Bonhoeffer Chapter 1

Nick Songster
Nov 1, 2020 · 3 min read

This week I began reading Dietrich Bonhoeffer’s work, “Life Together,” which is a dive into Christian community and the life of a believer in terms of relating with God and others. This looks to be a very interesting and pertinent read, especially given life today which seems so disconnected and impersonal. As Christians, an understanding of engaging in true and meaningful community with God and each other is so important to intentionally living out our faith in a counter-Christian culture, as well as obeying God’s command to gather with other believers in order to glorify him and edify each other.

Chapter 1 began the book on the topic of community. Bonhoeffer this week looked at Christian community, and the privilege it is to be a part of a meaningfully engaged, unified community of believers. What struck me the most as I read was the idea of the grace that is a strong community being a privilege, and something that not all Christians around the world get to enjoy so openly. Especially given the culture I live in, Westernized, modern American society, we as Christians are not facing open persecution, so community is something that I notice is often taken for granted by Christians. I think to the time we are in specifically, and have faced over the past eight or so months: the Coronavirus pandemic. During this time, many church communities have had to stop seeing each other in person, see less of each other, or change the way they go about gathering. This is not persecution we are and have been facing, but it is a challenge nonetheless and something we must adapt to. But this adaptation to regular community is something churches face around the world daily, and due to open persecution of the Christian faith rather than a virus. Reading Bonhoeffer’s description of community as a grace given from God and privilege to cherish reminded me to seek holding to that view in my own life.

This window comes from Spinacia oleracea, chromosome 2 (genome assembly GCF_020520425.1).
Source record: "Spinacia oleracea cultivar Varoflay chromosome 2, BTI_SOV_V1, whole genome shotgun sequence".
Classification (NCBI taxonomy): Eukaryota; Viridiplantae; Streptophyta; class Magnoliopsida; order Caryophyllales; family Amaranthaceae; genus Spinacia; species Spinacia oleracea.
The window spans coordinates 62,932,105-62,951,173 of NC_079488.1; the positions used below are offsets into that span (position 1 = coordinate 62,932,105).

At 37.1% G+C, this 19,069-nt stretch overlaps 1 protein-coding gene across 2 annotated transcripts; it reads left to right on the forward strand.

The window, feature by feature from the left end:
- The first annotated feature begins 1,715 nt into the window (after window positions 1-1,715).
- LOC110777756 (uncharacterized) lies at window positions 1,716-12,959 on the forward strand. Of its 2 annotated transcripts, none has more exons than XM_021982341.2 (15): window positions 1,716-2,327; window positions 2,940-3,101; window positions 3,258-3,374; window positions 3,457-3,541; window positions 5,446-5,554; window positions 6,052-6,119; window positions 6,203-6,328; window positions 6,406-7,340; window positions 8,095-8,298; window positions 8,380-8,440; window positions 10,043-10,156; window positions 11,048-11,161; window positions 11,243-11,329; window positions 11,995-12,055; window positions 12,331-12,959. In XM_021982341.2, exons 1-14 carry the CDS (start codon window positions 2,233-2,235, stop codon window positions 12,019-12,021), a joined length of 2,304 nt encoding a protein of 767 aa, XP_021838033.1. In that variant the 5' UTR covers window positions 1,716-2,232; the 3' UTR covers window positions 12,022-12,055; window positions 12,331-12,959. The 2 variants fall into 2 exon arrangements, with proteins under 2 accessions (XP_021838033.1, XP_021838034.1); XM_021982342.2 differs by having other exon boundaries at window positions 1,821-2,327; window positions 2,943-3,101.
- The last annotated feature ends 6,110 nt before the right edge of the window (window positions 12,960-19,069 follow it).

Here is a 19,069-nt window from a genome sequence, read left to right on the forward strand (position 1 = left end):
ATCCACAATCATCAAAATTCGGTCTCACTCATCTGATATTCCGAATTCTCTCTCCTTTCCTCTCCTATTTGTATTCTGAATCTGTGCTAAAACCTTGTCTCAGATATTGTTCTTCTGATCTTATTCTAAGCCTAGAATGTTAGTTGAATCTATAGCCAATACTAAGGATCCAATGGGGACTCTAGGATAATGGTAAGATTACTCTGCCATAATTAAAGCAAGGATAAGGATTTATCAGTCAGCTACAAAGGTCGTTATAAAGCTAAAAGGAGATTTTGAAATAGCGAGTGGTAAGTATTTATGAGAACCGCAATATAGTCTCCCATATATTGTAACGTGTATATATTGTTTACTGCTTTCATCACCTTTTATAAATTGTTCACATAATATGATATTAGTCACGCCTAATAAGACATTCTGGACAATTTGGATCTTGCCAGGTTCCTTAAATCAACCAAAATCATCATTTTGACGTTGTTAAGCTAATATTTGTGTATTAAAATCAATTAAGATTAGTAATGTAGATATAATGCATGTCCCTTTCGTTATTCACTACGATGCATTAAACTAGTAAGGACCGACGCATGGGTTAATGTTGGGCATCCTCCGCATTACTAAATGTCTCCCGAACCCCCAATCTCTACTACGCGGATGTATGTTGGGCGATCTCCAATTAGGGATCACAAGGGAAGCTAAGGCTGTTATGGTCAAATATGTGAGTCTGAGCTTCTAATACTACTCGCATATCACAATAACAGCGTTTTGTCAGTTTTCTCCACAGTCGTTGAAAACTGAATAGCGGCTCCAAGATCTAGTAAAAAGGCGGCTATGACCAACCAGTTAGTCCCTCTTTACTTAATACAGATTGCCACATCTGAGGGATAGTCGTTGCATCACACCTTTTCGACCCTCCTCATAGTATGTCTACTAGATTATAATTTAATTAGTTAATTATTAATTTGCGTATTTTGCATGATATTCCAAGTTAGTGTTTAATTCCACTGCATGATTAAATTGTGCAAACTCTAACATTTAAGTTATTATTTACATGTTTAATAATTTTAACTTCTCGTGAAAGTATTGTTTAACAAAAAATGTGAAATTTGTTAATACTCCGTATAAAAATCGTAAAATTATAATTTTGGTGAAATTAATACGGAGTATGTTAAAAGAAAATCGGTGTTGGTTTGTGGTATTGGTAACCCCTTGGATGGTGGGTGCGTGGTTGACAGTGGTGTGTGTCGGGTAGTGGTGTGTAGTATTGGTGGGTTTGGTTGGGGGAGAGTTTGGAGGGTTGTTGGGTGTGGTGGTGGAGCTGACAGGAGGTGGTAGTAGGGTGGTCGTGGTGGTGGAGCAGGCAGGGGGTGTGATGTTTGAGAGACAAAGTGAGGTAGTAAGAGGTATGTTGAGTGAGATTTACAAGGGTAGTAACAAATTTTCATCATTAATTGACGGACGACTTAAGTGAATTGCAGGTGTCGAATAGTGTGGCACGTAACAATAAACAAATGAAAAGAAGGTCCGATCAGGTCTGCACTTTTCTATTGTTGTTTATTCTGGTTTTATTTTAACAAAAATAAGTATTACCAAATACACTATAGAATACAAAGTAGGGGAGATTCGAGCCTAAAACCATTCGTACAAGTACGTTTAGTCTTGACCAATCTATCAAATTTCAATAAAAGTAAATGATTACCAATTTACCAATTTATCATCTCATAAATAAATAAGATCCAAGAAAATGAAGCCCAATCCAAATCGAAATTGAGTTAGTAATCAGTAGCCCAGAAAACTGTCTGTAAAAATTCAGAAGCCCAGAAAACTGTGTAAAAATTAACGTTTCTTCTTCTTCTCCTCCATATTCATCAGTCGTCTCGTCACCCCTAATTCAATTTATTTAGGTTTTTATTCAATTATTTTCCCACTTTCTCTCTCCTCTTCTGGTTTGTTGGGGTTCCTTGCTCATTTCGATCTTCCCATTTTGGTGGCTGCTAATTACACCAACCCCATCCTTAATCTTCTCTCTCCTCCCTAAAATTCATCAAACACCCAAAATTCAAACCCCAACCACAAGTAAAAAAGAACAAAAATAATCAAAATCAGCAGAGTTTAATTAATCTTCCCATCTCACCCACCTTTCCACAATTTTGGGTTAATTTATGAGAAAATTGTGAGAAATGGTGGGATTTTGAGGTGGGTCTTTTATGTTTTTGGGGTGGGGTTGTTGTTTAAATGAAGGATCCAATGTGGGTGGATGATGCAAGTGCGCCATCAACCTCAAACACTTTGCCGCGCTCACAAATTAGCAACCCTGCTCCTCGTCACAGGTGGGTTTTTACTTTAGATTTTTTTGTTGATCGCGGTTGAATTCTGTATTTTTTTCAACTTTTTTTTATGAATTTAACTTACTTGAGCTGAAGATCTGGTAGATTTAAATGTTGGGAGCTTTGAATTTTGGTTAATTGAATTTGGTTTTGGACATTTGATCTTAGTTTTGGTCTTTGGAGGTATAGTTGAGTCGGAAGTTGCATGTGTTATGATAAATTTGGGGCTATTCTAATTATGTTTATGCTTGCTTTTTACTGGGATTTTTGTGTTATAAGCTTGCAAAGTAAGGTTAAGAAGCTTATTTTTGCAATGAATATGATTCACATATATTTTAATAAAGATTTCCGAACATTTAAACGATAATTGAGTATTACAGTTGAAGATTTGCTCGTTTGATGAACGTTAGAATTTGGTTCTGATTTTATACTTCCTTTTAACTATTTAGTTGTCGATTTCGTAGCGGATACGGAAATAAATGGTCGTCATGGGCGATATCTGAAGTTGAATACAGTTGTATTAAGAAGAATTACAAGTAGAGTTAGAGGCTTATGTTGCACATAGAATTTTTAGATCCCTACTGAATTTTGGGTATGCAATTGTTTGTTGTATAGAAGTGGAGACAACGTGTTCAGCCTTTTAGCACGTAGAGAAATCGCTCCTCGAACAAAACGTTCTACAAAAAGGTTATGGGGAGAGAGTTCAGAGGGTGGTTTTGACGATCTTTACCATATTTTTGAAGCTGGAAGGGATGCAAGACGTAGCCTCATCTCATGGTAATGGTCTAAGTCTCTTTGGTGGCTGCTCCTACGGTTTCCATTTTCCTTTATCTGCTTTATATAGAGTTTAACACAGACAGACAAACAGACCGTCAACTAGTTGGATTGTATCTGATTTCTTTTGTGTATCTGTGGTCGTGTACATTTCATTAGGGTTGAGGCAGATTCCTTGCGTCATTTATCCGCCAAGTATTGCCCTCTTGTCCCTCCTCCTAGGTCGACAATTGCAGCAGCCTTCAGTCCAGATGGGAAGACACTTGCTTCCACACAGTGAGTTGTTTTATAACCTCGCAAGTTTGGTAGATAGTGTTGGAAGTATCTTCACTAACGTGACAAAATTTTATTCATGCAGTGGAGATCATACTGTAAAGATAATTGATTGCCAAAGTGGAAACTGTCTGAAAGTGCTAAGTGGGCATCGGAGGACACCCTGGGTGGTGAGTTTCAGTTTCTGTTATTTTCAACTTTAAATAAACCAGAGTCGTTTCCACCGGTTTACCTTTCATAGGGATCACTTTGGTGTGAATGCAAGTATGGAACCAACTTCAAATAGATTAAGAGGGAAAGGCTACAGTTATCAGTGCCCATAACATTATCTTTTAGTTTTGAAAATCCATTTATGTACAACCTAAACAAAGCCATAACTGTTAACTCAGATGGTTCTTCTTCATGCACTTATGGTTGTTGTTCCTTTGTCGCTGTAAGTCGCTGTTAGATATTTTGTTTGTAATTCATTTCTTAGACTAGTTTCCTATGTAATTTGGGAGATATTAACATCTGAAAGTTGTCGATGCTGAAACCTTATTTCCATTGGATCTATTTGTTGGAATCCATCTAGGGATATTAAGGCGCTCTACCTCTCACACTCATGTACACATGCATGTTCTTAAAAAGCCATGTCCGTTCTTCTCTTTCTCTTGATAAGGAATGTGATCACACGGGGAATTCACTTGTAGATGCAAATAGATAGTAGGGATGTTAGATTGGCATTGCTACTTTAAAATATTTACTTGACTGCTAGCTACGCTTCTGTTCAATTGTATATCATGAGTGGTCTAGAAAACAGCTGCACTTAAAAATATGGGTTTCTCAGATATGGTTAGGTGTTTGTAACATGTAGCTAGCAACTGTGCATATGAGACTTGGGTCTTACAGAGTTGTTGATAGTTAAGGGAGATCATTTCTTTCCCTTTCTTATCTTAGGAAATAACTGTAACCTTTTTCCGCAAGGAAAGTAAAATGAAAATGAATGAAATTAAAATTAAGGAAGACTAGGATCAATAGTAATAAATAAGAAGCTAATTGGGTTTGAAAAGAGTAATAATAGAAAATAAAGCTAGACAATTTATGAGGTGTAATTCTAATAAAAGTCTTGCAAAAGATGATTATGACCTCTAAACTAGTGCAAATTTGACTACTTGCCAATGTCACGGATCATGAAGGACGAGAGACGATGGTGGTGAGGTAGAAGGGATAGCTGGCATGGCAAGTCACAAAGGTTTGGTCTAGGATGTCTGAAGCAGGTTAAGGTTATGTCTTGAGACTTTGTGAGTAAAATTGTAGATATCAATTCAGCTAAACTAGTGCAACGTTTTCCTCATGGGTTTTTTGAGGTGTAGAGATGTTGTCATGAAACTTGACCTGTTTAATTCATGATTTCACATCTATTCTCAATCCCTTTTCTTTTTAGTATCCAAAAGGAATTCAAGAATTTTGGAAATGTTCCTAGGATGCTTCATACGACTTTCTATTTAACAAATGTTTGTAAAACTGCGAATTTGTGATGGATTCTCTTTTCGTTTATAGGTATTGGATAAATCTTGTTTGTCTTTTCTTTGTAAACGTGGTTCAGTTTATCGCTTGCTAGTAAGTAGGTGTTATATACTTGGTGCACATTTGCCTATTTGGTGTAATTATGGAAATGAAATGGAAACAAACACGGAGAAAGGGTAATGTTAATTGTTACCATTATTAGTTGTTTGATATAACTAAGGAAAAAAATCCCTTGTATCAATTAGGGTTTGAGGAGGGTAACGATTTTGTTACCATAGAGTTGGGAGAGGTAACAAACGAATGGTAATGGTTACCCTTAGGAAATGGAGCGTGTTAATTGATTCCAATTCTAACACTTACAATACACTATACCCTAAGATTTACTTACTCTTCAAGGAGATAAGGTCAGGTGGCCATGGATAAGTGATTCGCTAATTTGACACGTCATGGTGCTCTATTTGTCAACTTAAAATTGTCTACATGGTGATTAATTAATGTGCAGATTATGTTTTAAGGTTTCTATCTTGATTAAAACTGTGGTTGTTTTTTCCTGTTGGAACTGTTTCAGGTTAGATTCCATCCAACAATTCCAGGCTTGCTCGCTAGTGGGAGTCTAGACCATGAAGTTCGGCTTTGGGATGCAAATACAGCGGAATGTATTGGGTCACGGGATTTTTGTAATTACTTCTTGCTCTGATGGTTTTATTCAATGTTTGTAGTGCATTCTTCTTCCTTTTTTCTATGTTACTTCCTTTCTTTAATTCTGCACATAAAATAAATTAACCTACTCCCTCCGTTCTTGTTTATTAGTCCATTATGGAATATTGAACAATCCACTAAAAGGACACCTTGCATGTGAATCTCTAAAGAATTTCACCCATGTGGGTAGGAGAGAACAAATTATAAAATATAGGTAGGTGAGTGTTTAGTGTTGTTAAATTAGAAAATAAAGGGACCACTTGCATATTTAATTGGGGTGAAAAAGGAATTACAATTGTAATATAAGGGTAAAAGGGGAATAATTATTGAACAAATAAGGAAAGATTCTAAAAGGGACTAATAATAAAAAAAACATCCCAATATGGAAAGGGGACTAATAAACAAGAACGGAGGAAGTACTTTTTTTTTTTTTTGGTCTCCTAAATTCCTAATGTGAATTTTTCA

And Bonhoeffer opened the discussion up to the importance of intentional engagement with that grace. He listed three truths of community: Christians need each other for the sake of Christ, Christians come together only through Christ, and Christians have been unified eternally because of and in Christ. Christ is fully at the center of community. After all, the church is his bride, and exists to glorify him, propagate his name, and encourage others in their identity in him. Without Jesus there is no church, no community, and no meaningful reason for community. It is because of Christ we gather, and for his purposes that we do so. Beginning with our personal community with Christ, we open up to a yearning for community with others who are likewise walking in community with Christ, and we walk together with one another in Christ, because of Christ, for Christ, and by the power and grace of Christ. Community is a privilege given by God’s grace out of the grace that is shown us in the gospel of Jesus Christ.

Today, community is as important as ever, given all that is around us in culture to distract and divide us. Politically and socially, we are sought to be divided; academically and educationally, we are sought to be divided; through mass media and social media, we are sought to be divided; even through denominations of the church we are divided. If we are to be a shining light in the darkness of society, we as the church (an enthusiastic community of believers) must commit ourselves to engaging with Christ through the unification of community in him.

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